Also contemplated herein are the above polyesters with minor amounts, e.g., 0.5 to 30 percent by weight, of units derived from aliphatic acids and/or aliphatic polyols to form copolyesters. The aliphatic polyols include glycols, such as poly(ethylene glycol). Such polyesters can be made following the teachings of, for example, U.S. Pat. Nos. 2,465,319 to Whinfield et al., and 3,047,539 to Pengilly.

Block copolyester resin components are also useful, and can be prepared by the transesterification of (a) straight or branched chain poly(alkylene terephthalate) and (b) a copolyester of a linear aliphatic dicarboxylic acid and, optionally, an aromatic dibasic acid such as terephthalic or isophthalic acid with one or more straight or branched chain dihydric aliphatic glycols. Especially useful when high melt strength is important are branched high melt viscosity resins, which include a small amount of, e.g., up to 5 mole percent based on the acid units of a branching component containing at least three ester forming groups. The branching component can be one that provides branching in the acid unit portion of the polyester, in the glycol unit portion, or it can be a hybrid branching agent that includes both acid and alcohol functionality. Illustrative of such branching components are tricarboxylic acids, such as trimesic acid, and lower alkyl esters thereof, and the like; tetracarboxylic acids, such as pyromellitic acid, and lower alkyl esters thereof, and the like; or preferably, polyols, and especially preferably, tetrols, such as pentaerythritol; triols, such as trimethylolpropane; dihydroxy carboxylic acids; and hydroxydicarboxylic acids and derivatives, such as dimethyl hydroxyterephthalate, and the like. Branched poly(alkylene terephthalate) resins and their preparation are described, for example, in U.S. Pat. No. 3,953,404 to Borman. In addition to terephthalic acid units, small amounts, e.g., from 0.5 to 15 mole percent of other aromatic dicarboxylic acids, such as isophthalic acid or naphthalene dicarboxylic acid, or aliphatic dicarboxylic acids, such as adipic acid, can also be present, as well as a minor amount of diol component other than that derived from 1,4-butanediol, such as ethylene glycol or cyclohexylenedimethanol, etc., as well as minor amounts of trifunctional, or higher, branching components, e.g., pentaerythritol, trimethyl trimesate, and the like.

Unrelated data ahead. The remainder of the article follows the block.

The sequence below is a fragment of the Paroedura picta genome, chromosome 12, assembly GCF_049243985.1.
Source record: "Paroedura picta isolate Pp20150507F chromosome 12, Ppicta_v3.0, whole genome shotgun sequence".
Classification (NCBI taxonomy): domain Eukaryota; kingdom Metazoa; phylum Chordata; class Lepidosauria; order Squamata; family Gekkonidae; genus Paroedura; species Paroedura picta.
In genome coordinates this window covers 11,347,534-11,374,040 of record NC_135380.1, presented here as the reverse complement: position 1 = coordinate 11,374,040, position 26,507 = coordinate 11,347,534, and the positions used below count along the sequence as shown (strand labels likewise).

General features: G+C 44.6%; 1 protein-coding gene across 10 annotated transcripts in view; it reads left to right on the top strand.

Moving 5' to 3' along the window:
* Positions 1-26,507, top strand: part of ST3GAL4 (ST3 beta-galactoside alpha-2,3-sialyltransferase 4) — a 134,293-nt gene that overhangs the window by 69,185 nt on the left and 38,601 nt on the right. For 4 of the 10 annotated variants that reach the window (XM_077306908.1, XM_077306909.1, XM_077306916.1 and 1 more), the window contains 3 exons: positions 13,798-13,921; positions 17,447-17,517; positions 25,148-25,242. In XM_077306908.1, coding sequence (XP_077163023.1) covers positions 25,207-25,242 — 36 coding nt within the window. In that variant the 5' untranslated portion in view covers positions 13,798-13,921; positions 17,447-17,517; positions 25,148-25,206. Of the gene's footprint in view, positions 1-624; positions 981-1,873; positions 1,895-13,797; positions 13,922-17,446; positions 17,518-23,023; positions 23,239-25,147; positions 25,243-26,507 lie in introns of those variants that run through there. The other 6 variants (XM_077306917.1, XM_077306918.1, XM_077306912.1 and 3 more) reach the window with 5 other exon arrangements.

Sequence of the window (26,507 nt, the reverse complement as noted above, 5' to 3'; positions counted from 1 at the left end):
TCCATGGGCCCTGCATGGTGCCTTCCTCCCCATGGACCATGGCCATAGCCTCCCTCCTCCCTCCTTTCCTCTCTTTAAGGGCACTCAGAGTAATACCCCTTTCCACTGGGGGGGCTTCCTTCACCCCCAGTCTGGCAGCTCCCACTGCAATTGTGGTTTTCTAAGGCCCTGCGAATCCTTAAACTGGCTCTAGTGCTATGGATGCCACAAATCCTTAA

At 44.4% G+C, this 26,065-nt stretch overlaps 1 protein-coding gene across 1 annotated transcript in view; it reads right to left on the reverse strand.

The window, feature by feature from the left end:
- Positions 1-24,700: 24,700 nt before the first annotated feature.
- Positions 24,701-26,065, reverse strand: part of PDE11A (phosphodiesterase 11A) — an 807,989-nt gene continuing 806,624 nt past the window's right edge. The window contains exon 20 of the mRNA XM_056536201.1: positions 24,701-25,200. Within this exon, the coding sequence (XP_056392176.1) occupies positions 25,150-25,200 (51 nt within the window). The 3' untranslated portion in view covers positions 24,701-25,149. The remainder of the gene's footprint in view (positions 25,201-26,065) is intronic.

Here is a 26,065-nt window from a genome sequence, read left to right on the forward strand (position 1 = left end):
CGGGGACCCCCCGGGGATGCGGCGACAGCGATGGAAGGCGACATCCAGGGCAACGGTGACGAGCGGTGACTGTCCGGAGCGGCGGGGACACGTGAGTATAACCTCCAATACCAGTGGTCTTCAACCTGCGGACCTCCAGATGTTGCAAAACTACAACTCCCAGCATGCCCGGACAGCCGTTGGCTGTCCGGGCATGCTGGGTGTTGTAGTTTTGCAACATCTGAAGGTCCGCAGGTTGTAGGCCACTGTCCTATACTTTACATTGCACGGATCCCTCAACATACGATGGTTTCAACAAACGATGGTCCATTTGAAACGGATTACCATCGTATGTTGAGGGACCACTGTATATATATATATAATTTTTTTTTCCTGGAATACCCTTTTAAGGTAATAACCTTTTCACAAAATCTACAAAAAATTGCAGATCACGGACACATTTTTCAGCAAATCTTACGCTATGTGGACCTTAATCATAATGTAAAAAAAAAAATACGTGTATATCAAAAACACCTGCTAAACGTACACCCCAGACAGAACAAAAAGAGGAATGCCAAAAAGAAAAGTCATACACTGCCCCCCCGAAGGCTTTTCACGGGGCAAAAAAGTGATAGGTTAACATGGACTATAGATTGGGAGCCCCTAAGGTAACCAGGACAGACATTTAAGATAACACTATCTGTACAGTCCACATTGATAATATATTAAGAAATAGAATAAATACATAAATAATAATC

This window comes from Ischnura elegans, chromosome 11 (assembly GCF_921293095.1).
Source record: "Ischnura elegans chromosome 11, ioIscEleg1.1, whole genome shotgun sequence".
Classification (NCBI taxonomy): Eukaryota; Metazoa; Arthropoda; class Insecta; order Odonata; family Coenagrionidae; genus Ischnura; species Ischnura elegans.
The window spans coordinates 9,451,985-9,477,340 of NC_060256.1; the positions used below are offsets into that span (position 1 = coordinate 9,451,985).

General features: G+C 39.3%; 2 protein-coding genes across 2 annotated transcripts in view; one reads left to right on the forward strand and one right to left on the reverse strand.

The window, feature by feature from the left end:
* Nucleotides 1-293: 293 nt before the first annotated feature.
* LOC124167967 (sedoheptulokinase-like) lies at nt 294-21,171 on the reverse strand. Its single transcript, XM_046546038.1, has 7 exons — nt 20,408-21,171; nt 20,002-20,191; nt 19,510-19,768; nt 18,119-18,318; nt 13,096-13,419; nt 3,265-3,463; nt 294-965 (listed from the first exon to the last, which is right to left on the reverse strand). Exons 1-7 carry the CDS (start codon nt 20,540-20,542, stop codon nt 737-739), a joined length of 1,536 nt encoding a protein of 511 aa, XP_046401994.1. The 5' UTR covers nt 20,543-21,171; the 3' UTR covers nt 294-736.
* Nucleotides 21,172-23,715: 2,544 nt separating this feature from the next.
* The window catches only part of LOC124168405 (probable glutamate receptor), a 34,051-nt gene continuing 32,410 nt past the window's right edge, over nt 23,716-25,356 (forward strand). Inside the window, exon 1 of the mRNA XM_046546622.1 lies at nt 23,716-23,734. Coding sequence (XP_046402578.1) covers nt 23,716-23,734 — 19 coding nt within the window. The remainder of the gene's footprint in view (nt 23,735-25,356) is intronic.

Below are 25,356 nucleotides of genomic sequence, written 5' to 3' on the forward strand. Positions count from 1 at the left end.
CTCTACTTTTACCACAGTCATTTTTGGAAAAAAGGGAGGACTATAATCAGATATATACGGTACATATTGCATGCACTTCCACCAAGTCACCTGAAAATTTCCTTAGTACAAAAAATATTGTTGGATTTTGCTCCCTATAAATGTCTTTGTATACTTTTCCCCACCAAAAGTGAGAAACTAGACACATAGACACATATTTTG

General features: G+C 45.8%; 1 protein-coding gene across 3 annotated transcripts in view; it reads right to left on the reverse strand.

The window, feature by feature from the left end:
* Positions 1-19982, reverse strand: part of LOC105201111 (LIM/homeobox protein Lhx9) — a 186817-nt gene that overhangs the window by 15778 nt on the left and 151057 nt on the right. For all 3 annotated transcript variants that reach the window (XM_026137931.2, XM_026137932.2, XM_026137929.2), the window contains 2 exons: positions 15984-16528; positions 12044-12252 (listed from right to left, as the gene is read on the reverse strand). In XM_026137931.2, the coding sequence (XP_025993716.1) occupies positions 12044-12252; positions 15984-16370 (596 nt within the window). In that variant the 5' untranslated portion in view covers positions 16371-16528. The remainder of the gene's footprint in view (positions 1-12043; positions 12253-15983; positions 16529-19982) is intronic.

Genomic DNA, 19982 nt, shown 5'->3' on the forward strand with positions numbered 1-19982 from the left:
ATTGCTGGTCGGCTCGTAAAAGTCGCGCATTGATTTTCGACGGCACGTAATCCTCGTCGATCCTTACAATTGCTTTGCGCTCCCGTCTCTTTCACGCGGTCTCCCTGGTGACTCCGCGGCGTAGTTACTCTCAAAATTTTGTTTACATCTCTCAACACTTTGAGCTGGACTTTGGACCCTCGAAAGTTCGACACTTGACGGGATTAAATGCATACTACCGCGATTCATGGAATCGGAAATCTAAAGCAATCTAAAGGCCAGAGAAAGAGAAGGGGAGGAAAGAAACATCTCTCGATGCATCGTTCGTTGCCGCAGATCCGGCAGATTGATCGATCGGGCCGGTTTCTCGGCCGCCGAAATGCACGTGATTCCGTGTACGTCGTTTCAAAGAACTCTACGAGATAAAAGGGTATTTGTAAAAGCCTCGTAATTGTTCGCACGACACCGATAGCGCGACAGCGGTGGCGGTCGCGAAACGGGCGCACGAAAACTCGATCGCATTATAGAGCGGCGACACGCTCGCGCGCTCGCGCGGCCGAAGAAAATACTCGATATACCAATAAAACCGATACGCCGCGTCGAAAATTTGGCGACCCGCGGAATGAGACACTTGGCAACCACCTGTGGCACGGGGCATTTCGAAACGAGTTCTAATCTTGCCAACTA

In a specific embodiment, the modified polybutylene terephthalate random copolymer can be combined with more than 0 to 30, i.e., up to 30 weight percent (wt. %) of one or more of any of the foregoing different polyesters.

The flame retardant polyester composition includes a flame retarding quantity of one or a mixture of nitrogen-containing flame retardants such as triazines, guanidines, cyanurates, and isocyanurates. Preferred triazines have the formula wherein R1, R2, and R3 are independently C1-C12 alkyl, C1-C12 alkoxyl, C6-C12 aryl, amino, C1-C12 alkyl-substituted amino, or hydrogen. Highly preferred triazines include 2,4,6-triamine-1,3,5-triazine (melamine, CAS Reg. No. 108-78-1), melamine derivatives, melam, melem, melon, ammeline (CAS Reg. No. 645-92-1), ammelide (CAS Reg. No. 645-93-2), 2-ureidomelamine, acetoguanamine (CAS Reg. No. 542-02-9), benzoguanamine (CAS Reg. No. 91-76-9), and the like. Salts/adducts of these compounds with boric acid or phosphoric acid may be used in the composition. Examples include melamine pyrophosphate and melamine polyphosphate. Preferred cyanurate/isocyanurate compounds include salts/adducts of the triazine compounds with cyanuric acid, such as melamine cyanurate and any mixtures of melamine salts.

Preferred guanidine compounds include guanidine; aminoguanidine; and the like; and their salts and adducts with boric acid, carbonic acid, phosphoric acid, nitric acid, sulfuric acid, and the like; and mixtures comprising at least one of the foregoing guanidine compounds.

The nitrogen-containing flame retardant may be present in the composition at 1 to 25 weight percent, based on the total weight of the composition. Within this range, it is preferred to use at least 5 weight percent, even more preferably at least 8 weight percent of the nitrogen-containing flame retardant. Also within this range, it is preferred to use up to 20 weight percent.